The Madwoman Upstairs by Catherine Lowell
Digital Audiobook narrated by Katie Koster
Published by Touchstone on March 1, 2016
Genres: Contemporary, Fiction, Historical, Historical Fiction, Mystery, Romance
Length: 339 pages or 11 hours, 52 minutes
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Samantha Whipple is used to stirring up speculation wherever she goes. As the last remaining descendant of the Brontë family, she's rumored to have inherited a vital, mysterious portion of the Brontë's literary estate; diaries, paintings, letters, and early novel drafts; a hidden fortune that's never been shown outside of the family.
But Samantha has never seen this rumored estate, and as far as she knows, it doesn't exist. She has no interest in acknowledging what the rest of the world has come to find so irresistible; namely, the sudden and untimely death of her eccentric father, or the cryptic estate he has bequeathed to her.
But everything changes when Samantha enrolls at Oxford University and bits and pieces of her past start mysteriously arriving at her doorstep, beginning with an old novel annotated in her father's handwriting. As more and more bizarre clues arrive, Samantha soon realizes that her father has left her an elaborate scavenger hunt using the world's greatest literature. With the aid of a handsome and elusive Oxford professor, Samantha must plunge into a vast literary mystery and an untold family legacy, one that can only be solved by decoding the clues hidden within the Brontë's own writing.
I totally unexpectedly really, really enjoyed The Madwoman Upstairs.
There’s a couple things immediately that should have turned me off this novel. First of all, the romance. I am never interested in a student/teacher sort of tryst. Not my cup of tea. Secondly, there’s all the focus on the Bronte sisters. I don’t talk about it a lot, but I actually despised reading Jane Eyre… to the point where I haven’t touched it or anything like it since. Disliking Jane Eyre led me to skipping Wuthering Heights, and also all the Austen novels.
So how in the world did The Madwoman Upstairs end up on my TBR? And me ending up liking it? Mysteries abound.
This book is about Samantha Whipple – last living descendant of the Brontes – and her search for whatever legacy her father may have left her. She’s a first year student at Oxford, studying English and Literature… which of course she is rubbish at. Samantha has that sort of stereotypical American snark. She makes a lot of bad jokes that nobody gets and definitely nobody finds funny, so, immediately, I related to her. I didn’t actually find her a particularly likable protagonist, but I did find her to be an interesting one. Sam’s one of those people who sees the irrationality in things, but often does them anyway, constantly scolding her bad choices… I don’t see a lot of characters like that, but I really enjoy reading about them. I always enjoy reading protagonists with an inner monologue, the kinds that are in their head a lot.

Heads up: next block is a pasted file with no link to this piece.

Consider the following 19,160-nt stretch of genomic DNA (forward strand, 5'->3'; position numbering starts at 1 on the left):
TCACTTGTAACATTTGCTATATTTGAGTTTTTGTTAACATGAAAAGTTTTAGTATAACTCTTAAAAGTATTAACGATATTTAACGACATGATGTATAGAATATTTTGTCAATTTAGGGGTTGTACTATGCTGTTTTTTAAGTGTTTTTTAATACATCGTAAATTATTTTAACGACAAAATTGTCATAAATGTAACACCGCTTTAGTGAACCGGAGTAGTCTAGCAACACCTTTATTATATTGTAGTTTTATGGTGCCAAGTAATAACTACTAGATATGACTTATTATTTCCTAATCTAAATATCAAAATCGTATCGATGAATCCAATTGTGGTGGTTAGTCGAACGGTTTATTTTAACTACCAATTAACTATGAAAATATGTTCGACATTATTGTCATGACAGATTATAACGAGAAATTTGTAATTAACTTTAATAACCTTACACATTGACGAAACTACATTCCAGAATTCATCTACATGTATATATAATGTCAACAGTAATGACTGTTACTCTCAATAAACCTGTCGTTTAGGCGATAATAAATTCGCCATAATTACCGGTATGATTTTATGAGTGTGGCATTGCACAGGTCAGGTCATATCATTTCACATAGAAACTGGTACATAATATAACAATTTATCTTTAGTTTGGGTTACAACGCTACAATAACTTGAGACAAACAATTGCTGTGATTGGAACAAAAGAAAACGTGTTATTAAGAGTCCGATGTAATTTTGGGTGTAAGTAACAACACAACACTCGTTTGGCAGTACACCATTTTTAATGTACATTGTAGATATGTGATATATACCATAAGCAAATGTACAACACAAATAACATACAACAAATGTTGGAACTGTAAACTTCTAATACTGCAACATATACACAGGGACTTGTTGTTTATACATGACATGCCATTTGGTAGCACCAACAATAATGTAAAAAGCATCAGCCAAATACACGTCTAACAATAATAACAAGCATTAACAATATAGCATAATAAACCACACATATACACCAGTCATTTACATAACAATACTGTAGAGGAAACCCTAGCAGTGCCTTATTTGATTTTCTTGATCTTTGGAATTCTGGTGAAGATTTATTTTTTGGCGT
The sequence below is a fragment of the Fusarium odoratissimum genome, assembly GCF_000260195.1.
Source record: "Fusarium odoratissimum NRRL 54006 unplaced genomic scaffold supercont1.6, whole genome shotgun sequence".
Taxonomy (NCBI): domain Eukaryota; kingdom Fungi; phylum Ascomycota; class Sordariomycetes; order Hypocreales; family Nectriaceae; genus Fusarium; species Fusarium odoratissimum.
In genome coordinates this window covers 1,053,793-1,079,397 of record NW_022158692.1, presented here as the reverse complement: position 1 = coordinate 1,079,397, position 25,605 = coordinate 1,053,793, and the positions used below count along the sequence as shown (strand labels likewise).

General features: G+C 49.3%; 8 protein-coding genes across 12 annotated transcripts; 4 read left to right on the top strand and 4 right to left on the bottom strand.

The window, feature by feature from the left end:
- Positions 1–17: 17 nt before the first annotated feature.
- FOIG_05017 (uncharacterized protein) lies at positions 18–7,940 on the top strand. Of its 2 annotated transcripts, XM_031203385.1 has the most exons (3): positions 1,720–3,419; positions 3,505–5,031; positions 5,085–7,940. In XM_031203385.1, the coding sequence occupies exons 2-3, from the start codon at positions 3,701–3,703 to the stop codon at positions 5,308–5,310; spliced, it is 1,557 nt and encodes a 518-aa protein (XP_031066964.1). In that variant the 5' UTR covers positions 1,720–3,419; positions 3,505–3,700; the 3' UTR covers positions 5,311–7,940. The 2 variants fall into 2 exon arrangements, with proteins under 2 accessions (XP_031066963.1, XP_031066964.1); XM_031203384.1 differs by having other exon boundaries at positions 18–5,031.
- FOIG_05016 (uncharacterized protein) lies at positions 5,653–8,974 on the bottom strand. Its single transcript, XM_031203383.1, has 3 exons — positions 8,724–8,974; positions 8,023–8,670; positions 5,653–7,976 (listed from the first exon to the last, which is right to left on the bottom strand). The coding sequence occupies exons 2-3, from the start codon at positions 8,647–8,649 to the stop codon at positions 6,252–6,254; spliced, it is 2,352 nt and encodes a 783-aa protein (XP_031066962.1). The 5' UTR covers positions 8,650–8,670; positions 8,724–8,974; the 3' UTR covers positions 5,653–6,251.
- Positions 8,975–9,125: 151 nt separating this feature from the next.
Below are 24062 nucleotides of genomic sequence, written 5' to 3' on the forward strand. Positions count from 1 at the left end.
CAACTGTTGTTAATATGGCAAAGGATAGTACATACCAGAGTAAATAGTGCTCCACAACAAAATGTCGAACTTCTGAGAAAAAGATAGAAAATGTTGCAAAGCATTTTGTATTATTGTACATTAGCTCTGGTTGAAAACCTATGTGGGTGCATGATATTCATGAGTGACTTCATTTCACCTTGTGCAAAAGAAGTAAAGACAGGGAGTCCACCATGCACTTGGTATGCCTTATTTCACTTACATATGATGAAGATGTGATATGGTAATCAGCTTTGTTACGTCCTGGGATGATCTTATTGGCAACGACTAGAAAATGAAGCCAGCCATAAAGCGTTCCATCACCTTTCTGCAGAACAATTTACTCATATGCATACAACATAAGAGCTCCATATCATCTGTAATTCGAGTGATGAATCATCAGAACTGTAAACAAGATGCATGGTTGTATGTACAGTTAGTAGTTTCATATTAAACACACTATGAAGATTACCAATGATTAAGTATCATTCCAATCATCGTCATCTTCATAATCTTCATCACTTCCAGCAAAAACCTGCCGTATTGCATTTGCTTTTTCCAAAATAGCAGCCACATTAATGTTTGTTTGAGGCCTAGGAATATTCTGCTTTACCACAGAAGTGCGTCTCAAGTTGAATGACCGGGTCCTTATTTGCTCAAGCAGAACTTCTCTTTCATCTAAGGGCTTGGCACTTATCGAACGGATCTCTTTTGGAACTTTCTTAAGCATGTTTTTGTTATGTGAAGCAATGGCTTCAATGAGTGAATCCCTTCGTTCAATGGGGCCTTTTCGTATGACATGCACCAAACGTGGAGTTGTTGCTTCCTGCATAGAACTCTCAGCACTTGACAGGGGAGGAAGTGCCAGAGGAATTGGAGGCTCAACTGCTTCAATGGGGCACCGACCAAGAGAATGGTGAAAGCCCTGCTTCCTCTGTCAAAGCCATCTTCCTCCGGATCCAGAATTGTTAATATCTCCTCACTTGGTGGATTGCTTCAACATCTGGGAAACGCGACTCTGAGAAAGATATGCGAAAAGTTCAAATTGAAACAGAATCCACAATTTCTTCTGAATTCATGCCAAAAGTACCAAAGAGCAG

One of the things that pulled me into this book was the promise of a scavenger hunt – I love those sorts of historical treasure hunts. Yes, I know National Treasure is a bit awful, but I am so in for that kind of story. This was what The Madwoman Upstairs promised, and it ultimately delivered. That said… it delivered very slowly, and sometimes got distracted, and the ultimate ending was a bit underwhelming. It became quickly apparent to me that Lowell wanted this book to be about the love story and Samantha’s journey, not the mystery, so that let me down.
What saved this book, for me, was the literary analysis. I loved Samantha’s tutorials. I loved listening to the different perspectives to the Bronte novels… to the point where I actually put a couple on my TBR. I know, dear readers! Is this the same person who vowed eternal loathing towards Jane Eyre at the beginning of this review? Samantha’s literal interpretations of these classic novels are fascinating.
At the end of the day, I rolled my eyes at the “romance” and devoured the historical content. I couldn’t put this book down because I knew, I knew, if I could just get through the drivel about Orville’s handsome cheekbones or whatever, I would be rewarded with a mystery unveiled. The Madwoman Upstairs wasn’t a perfect book by any means, but it was interesting enough that I’d read it again, and that I’d watch out for anything else Catherine Lowell publishes.
Also, it got Wuthering Heights and The Tenant of Wildfell Hall on my TBR, and that alone is a small miracle.
And also, because I feel I must scream it somewhere, I totally believe her ending is unreliable.
Do you enjoy any Bronte novels? If so – which is your favorite? Let me know in the comments!